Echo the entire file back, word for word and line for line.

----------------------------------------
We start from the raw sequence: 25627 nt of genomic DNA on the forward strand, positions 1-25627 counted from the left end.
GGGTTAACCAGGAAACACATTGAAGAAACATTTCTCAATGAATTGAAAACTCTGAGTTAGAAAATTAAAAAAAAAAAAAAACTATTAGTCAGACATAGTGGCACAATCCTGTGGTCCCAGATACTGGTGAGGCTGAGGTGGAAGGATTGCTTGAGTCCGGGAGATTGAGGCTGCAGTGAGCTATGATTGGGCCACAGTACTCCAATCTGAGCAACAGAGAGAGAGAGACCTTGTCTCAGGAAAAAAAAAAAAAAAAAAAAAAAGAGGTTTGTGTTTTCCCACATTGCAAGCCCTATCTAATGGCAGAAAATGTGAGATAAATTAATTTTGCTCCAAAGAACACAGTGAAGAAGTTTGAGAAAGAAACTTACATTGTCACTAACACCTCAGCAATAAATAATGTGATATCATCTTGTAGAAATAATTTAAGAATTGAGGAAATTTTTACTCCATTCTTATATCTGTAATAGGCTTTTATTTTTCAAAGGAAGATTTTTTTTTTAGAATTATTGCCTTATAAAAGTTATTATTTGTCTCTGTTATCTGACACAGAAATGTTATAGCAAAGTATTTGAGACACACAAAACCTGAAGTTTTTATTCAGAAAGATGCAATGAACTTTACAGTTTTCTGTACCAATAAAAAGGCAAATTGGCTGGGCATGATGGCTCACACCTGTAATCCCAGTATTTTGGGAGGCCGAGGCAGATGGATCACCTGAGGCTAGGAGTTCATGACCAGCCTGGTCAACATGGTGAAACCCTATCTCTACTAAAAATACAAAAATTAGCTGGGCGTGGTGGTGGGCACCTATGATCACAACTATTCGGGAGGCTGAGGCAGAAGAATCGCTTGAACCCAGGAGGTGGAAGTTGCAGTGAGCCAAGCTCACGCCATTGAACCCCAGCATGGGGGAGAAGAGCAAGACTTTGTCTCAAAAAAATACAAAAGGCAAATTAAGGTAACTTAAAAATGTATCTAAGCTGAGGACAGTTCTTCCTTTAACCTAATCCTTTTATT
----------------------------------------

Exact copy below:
We start from the raw sequence: 25627 nt of genomic DNA on the forward strand, positions 1-25627 counted from the left end.
GGGTTAACCAGGAAACACATTGAAGAAACATTTCTCAATGAATTGAAAACTCTGAGTTAGAAAATTAAAAAAAAAAAAAAACTATTAGTCAGACATAGTGGCACAATCCTGTGGTCCCAGATACTGGTGAGGCTGAGGTGGAAGGATTGCTTGAGTCCGGGAGATTGAGGCTGCAGTGAGCTATGATTGGGCCACAGTACTCCAATCTGAGCAACAGAGAGAGAGAGACCTTGTCTCAGGAAAAAAAAAAAAAAAAAAAAAAAGAGGTTTGTGTTTTCCCACATTGCAAGCCCTATCTAATGGCAGAAAATGTGAGATAAATTAATTTTGCTCCAAAGAACACAGTGAAGAAGTTTGAGAAAGAAACTTACATTGTCACTAACACCTCAGCAATAAATAATGTGATATCATCTTGTAGAAATAATTTAAGAATTGAGGAAATTTTTACTCCATTCTTATATCTGTAATAGGCTTTTATTTTTCAAAGGAAGATTTTTTTTTTAGAATTATTGCCTTATAAAAGTTATTATTTGTCTCTGTTATCTGACACAGAAATGTTATAGCAAAGTATTTGAGACACACAAAACCTGAAGTTTTTATTCAGAAAGATGCAATGAACTTTACAGTTTTCTGTACCAATAAAAAGGCAAATTGGCTGGGCATGATGGCTCACACCTGTAATCCCAGTATTTTGGGAGGCCGAGGCAGATGGATCACCTGAGGCTAGGAGTTCATGACCAGCCTGGTCAACATGGTGAAACCCTATCTCTACTAAAAATACAAAAATTAGCTGGGCGTGGTGGTGGGCACCTATGATCACAACTATTCGGGAGGCTGAGGCAGAAGAATCGCTTGAACCCAGGAGGTGGAAGTTGCAGTGAGCCAAGCTCACGCCATTGAACCCCAGCATGGGGGAGAAGAGCAAGACTTTGTCTCAAAAAAATACAAAAGGCAAATTAAGGTAACTTAAAAATGTATCTAAGCTGAGGACAGTTCTTCCTTTAACCTAATCCTTTTATT